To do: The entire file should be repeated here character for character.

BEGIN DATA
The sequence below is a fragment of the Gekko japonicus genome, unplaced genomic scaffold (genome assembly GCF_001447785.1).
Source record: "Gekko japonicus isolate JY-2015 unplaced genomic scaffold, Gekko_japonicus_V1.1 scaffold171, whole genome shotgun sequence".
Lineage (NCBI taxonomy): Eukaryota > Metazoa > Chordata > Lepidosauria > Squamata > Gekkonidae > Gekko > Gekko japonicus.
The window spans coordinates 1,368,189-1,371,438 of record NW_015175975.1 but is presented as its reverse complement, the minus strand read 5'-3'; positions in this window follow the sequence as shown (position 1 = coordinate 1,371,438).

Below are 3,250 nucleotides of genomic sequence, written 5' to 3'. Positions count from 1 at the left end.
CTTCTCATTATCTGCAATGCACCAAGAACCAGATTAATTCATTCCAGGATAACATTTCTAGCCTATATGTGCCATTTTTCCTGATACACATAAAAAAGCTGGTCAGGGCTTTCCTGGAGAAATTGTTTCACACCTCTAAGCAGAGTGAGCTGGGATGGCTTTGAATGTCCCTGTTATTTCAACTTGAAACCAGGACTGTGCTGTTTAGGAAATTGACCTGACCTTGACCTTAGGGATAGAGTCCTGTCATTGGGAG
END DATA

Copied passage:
The sequence below is a fragment of the Gekko japonicus genome, unplaced genomic scaffold (genome assembly GCF_001447785.1).
Source record: "Gekko japonicus isolate JY-2015 unplaced genomic scaffold, Gekko_japonicus_V1.1 scaffold171, whole genome shotgun sequence".
Lineage (NCBI taxonomy): Eukaryota > Metazoa > Chordata > Lepidosauria > Squamata > Gekkonidae > Gekko > Gekko japonicus.
The window spans coordinates 1,368,189-1,371,438 of record NW_015175975.1 but is presented as its reverse complement, the minus strand read 5'-3'; positions in this window follow the sequence as shown (position 1 = coordinate 1,371,438).

Below are 3,250 nucleotides of genomic sequence, written 5' to 3'. Positions count from 1 at the left end.
CTTCTCATTATCTGCAATGCACCAAGAACCAGATTAATTCATTCCAGGATAACATTTCTAGCCTATATGTGCCATTTTTCCTGATACACATAAAAAAGCTGGTCAGGGCTTTCCTGGAGAAATTGTTTCACACCTCTAAGCAGAGTGAGCTGGGATGGCTTTGAATGTCCCTGTTATTTCAACTTGAAACCAGGACTGTGCTGTTTAGGAAATTGACCTGACCTTGACCTTAGGGATAGAGTCCTGTCATTGGGAG